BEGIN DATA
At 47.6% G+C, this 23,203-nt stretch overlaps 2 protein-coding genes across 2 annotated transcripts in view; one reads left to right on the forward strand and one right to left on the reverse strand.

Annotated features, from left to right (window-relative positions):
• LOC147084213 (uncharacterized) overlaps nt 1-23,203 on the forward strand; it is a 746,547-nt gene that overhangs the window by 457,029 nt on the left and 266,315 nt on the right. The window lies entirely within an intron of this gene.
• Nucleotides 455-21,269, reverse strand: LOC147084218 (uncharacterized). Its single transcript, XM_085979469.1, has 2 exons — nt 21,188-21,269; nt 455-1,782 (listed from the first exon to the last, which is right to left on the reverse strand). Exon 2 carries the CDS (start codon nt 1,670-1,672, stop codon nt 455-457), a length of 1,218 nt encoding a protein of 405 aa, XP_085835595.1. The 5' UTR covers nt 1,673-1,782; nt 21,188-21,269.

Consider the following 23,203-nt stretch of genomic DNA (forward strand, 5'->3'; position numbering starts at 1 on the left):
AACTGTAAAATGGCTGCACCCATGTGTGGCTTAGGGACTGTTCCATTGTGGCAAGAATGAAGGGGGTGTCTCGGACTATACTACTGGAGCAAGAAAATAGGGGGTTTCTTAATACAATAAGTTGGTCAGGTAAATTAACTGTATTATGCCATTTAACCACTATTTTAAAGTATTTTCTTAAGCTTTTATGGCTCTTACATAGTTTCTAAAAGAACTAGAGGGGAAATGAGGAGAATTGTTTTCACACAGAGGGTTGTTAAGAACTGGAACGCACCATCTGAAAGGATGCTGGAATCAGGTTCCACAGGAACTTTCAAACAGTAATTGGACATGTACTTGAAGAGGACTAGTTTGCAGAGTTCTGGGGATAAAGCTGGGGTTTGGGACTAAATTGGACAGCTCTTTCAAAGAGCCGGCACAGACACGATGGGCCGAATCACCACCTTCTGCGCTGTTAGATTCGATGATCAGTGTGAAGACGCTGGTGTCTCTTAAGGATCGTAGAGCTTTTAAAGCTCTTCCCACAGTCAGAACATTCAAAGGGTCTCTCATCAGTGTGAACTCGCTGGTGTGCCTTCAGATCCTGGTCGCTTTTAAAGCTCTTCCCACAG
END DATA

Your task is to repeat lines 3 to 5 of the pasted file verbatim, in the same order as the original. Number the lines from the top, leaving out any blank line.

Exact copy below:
• LOC147084213 (uncharacterized) overlaps nt 1-23,203 on the forward strand; it is a 746,547-nt gene that overhangs the window by 457,029 nt on the left and 266,315 nt on the right. The window lies entirely within an intron of this gene.
• Nucleotides 455-21,269, reverse strand: LOC147084218 (uncharacterized). Its single transcript, XM_085979469.1, has 2 exons — nt 21,188-21,269; nt 455-1,782 (listed from the first exon to the last, which is right to left on the reverse strand). Exon 2 carries the CDS (start codon nt 1,670-1,672, stop codon nt 455-457), a length of 1,218 nt encoding a protein of 405 aa, XP_085835595.1. The 5' UTR covers nt 1,673-1,782; nt 21,188-21,269.

Consider the following 23,203-nt stretch of genomic DNA (forward strand, 5'->3'; position numbering starts at 1 on the left):